To the Moon and back

On 20 July 2019, we celebrate half a century since the first lunar landing.

I grew up fascinated by space and remain so, long into adulthood. While most of us have looked up at the sky and the stars, only a few have been lucky enough to view the Earth from afar. A few months prior to those first famous lunar footsteps, the crew of Apollo 8 became the first to orbit the Moon, and took the photo that has become known as ‘Earthrise’.

Kevin Fong, a former NASA scientist and presenter of the ‘13 minutes to the Moon’ podcast, has described what this image defines:

“It shows our Earth as a brilliant but small, blue, fragile marble, alone in the vastness of space. It changed the way we saw our home forever, and helped us understand our role as custodians of this planet.”

Astronauts since then, such as the Canadian, Chris Hadfield, who wrote An Astronaut’s Guide to Life on Earth (2013), have been deeply affected by what they have seen:

“Space travel has made me feel I have a personal obligation to be a good steward of our planet and educate others about what’s happening to it.”

As we gaze in wonder at the Moon 50 years on and imagine how it felt to be in Neil Armstrong or Buzz Aldrin, it is a good moment to inspire our children about all that is remarkable about being here on Earth.

Leave no child inside

The urgent need to address climate change and environmental concerns is today at the top of the political and social agenda. 

In recent months, the Swedish schoolgirl, Greta Thunberg, has inspired teenagers around the world to strike and protest against climate change. Yet fewer children than ever are in fact spending time in nature and only experience it second-hand. According to a 2016 survey, three quarters of children in the UK spend less time outside than prison inmates. This trend isn’t new – a University of Maryland study found that the proportion of 9-12-year-olds who spent time in such activities as hiking, walking, fishing and gardening declined by 50% between 1997 and 2003.

As Richard Louv writes in Last Child in the Woods (2005), “Within the space of a few decades, the way children understand and experience nature has changed radically. Today, kids are aware of the global threats to the environment – but their physical contact, their intimacy with nature, is fading.”

This is particularly stark in the light of increasing scientific evidence indicating that direct exposure to nature is essential for physical and emotional health. New studies suggest that simply being outside may reduce the symptoms of attention deficit hyperactivity disorder (ADHD), and that it can improve children’s cognitive abilities and resistance to negative stresses and depression.

‘Nature smart’

As educators and parents, it is important that we are aware of the benefits to children of being close to nature, and can spot the signs of children who are ‘nature smart’.


Professor Leslie Owen Wilson, from the University of Wisconsin School of Education (quoted in Louv, pp 73-4), has described typical traits of ‘nature smart’ children. They:

  1. have keen sensory skills, including sight, sound, taste, smell and touch;
  2. readily use heightened sensory skills to notice and categorise things from the natural world;
  3. like to be outside, or like outside activities like gardening, nature walks or field trips geared towards observing nature or natural phenomena;
  4. easily notice patterns from their surroundings – like differences, similarities, anomalies;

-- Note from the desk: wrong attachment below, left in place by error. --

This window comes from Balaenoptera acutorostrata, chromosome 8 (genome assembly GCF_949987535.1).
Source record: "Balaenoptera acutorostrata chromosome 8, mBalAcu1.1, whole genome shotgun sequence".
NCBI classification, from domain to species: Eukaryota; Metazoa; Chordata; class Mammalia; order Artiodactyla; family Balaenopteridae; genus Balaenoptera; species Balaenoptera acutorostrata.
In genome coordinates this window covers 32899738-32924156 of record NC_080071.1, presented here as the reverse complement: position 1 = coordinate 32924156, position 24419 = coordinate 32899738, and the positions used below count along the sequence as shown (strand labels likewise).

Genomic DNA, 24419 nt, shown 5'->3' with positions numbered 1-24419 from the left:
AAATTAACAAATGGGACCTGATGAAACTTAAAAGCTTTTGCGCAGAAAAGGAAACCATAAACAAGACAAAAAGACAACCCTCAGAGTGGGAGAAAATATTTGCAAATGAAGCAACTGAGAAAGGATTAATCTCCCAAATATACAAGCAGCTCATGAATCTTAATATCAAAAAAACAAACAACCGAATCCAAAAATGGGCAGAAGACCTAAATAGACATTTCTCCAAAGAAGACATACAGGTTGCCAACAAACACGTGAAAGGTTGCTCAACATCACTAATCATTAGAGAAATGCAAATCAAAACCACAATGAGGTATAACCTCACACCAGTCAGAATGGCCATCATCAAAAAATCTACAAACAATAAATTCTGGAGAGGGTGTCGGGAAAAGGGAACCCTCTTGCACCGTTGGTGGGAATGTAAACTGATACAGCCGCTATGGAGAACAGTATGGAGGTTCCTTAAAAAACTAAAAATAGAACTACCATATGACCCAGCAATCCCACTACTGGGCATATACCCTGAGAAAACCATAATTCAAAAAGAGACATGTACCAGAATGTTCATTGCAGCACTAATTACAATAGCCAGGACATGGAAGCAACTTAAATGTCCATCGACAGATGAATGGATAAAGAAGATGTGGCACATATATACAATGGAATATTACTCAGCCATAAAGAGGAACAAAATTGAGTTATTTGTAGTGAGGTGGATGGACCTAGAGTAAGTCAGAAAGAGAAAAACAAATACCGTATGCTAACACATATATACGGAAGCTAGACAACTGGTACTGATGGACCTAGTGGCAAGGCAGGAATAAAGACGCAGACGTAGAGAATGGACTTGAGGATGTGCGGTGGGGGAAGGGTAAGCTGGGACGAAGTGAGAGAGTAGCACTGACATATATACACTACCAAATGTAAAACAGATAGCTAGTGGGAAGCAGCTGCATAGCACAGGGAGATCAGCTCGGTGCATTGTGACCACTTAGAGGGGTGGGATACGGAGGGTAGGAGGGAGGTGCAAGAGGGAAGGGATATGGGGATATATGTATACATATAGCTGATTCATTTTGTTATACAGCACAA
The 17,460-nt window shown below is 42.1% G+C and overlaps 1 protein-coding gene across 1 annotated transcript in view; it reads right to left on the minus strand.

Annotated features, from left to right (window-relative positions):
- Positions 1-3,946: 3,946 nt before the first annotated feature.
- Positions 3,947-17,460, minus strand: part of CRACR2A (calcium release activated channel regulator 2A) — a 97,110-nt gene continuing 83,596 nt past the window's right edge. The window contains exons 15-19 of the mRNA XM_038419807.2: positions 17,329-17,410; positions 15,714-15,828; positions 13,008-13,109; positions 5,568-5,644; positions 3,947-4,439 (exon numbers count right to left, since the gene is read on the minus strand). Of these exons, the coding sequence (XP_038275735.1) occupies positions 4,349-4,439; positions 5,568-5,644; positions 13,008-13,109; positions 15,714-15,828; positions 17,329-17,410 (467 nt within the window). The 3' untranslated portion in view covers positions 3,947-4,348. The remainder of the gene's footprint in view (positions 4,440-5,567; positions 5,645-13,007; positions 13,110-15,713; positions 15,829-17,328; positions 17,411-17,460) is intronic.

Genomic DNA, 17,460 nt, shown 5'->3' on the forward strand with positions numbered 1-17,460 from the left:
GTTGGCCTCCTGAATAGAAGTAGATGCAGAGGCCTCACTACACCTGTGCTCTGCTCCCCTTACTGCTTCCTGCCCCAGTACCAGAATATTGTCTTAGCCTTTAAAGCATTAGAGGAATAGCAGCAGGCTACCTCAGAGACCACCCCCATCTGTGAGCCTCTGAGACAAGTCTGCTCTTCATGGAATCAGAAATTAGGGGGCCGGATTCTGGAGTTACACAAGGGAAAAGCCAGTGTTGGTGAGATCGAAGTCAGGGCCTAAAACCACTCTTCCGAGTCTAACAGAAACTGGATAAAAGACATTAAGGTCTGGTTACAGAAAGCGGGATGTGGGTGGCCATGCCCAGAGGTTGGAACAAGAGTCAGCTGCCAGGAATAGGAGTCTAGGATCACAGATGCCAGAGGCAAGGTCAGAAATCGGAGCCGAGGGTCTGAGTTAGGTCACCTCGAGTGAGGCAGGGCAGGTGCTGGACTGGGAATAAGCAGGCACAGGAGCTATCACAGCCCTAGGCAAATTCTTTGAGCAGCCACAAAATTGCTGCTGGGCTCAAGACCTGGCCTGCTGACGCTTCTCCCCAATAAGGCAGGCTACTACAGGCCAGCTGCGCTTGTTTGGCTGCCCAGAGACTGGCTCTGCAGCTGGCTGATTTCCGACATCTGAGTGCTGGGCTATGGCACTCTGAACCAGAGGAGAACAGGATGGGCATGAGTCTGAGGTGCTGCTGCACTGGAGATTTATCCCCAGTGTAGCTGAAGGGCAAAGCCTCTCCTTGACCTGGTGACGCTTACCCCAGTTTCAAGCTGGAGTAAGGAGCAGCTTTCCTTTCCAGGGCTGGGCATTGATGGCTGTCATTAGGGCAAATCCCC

5. are interested in and care about animals or plants;
  6. notice things in the environment others often miss;
  7. create, keep, or have collections, scrapbooks, logs, or journals about natural objects – these may include written observations, drawing, pictures and photographs, or specimens;
  8. are very interested, from an early age, in television shows, videos, books, or objects from or about nature, science or animals;
  9. show heightened awareness of and concern for the environment and/or endangered species;
  10. easily learn characteristics, names, categorisations, and data about objects or species found in the natural world.

These are 10 characteristics we could all aspire to have. Louv at the end of his book sets out a Field Guide of “100 Actions We Can Take” to be more nature-aware, including activities for children and families, suggestions for transforming our communities, and ways to promote reform.

The world is a stage

Command Module Pilot Jim Lovell, who was a member of the Apollo 8 crew, spoke about how his world “suddenly expanded to infinity” when seeing the Earth at a distance of 240,000 miles:

“I began to question my own existence. How do I fit in to what I see? Then I remembered a saying I often heard: ‘I hope I go to Heaven when I die.’ I suddenly realised that I went to Heaven when I was born! I arrived on a planet with the proper mass to have the gravity to contain water and an atmosphere, the essentials for life. I arrived on a planet orbiting a star at just the right distance to absorb that star’s energy—energy that caused life to evolve in the beginning. In my mind the answer was clear. God gave mankind a stage upon which to perform. How the play ends, is up to us.”

We can continue to explore our galaxy and inspire children to be part of future space programmes, but we should also encourage them to play a part in shaping the future of their own natural world. Let’s look to the Moon, but let’s not forget to look back.

References and further reading

13 Minutes to the Moon (BBC World Service podcast presented by Kevin Fong)

National Air and Space Museum (website)

Hadfield, C., 2013. An Astronaut’s Guide to Life on Earth. Canada: Random House.

Louv, R., 2005. Last Child in the Woods. New York: Algonquin Books.

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